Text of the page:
In the 60 years since Gene Norman founded record label GNP Crescendo, the pioneering indie imprint has come to encompass so many different styles, genres, artists and revenue streams that current president Neil Norman — Gene’s son — finds it much easier to describe what the label doesn’t offer than what it does.
“My father purposely wanted a label that had a bit of everything,” he explains. “We have everything but opera and rap.” And it’s not hard to imagine they’d make an exception even to that rule if the right artist came along.
Since its founding in 1954, GNP Crescendo has not only survived decades’ worth or industry upheaval, but it also has forged a path and established a set of principles that have been followed in some way or another by just about every oddball indie outfit to come. With a catalog that ranges from jazz and surf to vintage Latin dance, garage rock, polka, Cajun (zydeco act Queen Ida won the label its first and only Grammy in 1982), an Orson Welles spoken-word album, “Star Trek” music compilations and all manner of otherwise forgotten soundtracks, browsing through the label’s offerings is a reminder that the long-tail sales model is hardly a new one.
Such versatility extends to the career of the younger Norman, who has worn virtually every possible hat during his career in music, which started roughly when he played his first onstage gig at age 12. Since then, he’s recorded more than 50 albums for GNP, as well as worked in its mailroom, producing other artists, serving as its A&R, its promotion department, its publicity department, and finally, its label head.
“That’s the great thing about being a small independent label,” he says. “You get to do everything.”
Norman is in the process of editing his second feature documentary, “Pushin’ Too Hard,” which explores the career of the label’s flagship signing, the 1960s garage-psych outfit the Seeds. Gene Norman, now 92, is busy writing his memoir, and one might imagine he has a wealth of stories to tell.
Operating a record label was not Gene Norman’s first occupation — in fact, it was his last. After hitchhiking from New York to L.A. as a youngster, Norman ensconced himself in the local music scene, eventually promoting concerts at the Shrine and the Civic Center, hosting a popular radio show, and opening his own nightclub, the Crescendo, on the Sunset Strip. The Crescendo hosted a wide swath of jazz legends and comedians, ranging from Duke Ellington and Billie Holiday to Lenny Bruce, Bob Newhart and Mort Sahl, with Norman currying favor by often paying acts their weekly asking rate for a single night’s engagement.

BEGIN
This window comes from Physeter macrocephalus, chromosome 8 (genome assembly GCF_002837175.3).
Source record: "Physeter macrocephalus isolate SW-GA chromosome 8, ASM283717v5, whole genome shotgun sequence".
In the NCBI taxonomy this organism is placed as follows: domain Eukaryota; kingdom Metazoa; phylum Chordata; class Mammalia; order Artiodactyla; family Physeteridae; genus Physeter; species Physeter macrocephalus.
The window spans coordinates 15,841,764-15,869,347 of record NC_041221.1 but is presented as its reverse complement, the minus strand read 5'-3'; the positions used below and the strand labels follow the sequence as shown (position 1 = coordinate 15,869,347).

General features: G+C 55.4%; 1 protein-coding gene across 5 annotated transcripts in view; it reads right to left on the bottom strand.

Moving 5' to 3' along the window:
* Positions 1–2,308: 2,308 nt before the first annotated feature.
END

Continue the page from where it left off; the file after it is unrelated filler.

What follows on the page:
Norman sold his nightclub in 1963, though the property lost little cachet in the process. Early releases on GNP Crescendo leaned heavily toward jazz, with Norman repurposing old nightclub recordings, but it didn’t take long before it began expanding into other niches.
L.A. quartet the Seeds had already been turned down by Columbia, Capitol and Elektra before winding up at Norman’s doorstep in the mid-’60s, but under his stewardship the band would manage to notch four singles in the top 100 of the Billboard chart, becoming a steady cult draw for decades following.
“You had to find people when they were just starting, or when they were a little bit down, otherwise the majors would scoop them up,” Norman says, summing up the label’s A&R strategy. “In the early 1980s, Robin Trower had been dropped from Chrysalis, and suddenly here I was in the studio with him making a record for our label.
“The most important skill is to have ears,” Norman says. “There are very few releases on the label that I wouldn’t still listen to and enjoy. We just went with what we liked, and if you do that enough, eventually you’ll hit one out of the park.”
Yet not every success sprang from personal taste. For example, Neil Norman recalls an exec from MCA Canada, who approached his father with a hybrid polka-country-traditional act called the Mom and Dads.
“They were this group from Spokane, Wash., who played very, very square versions of standards. I mean, really square, they made Lawrence Welk look like Pink Floyd,” he says. “The guys at MCA Canada said, ‘Look, we really don’t know what to do with this act, but they’ve sold 60,000 records for us so far.’ My father took them on without even hearing them. When he finally listened to their records, he said, ‘Oh my God, what have I done?’ But they sold millions for us.” The group even landed at No. 4 on the Billboard Country Albums chart in the early 1970s.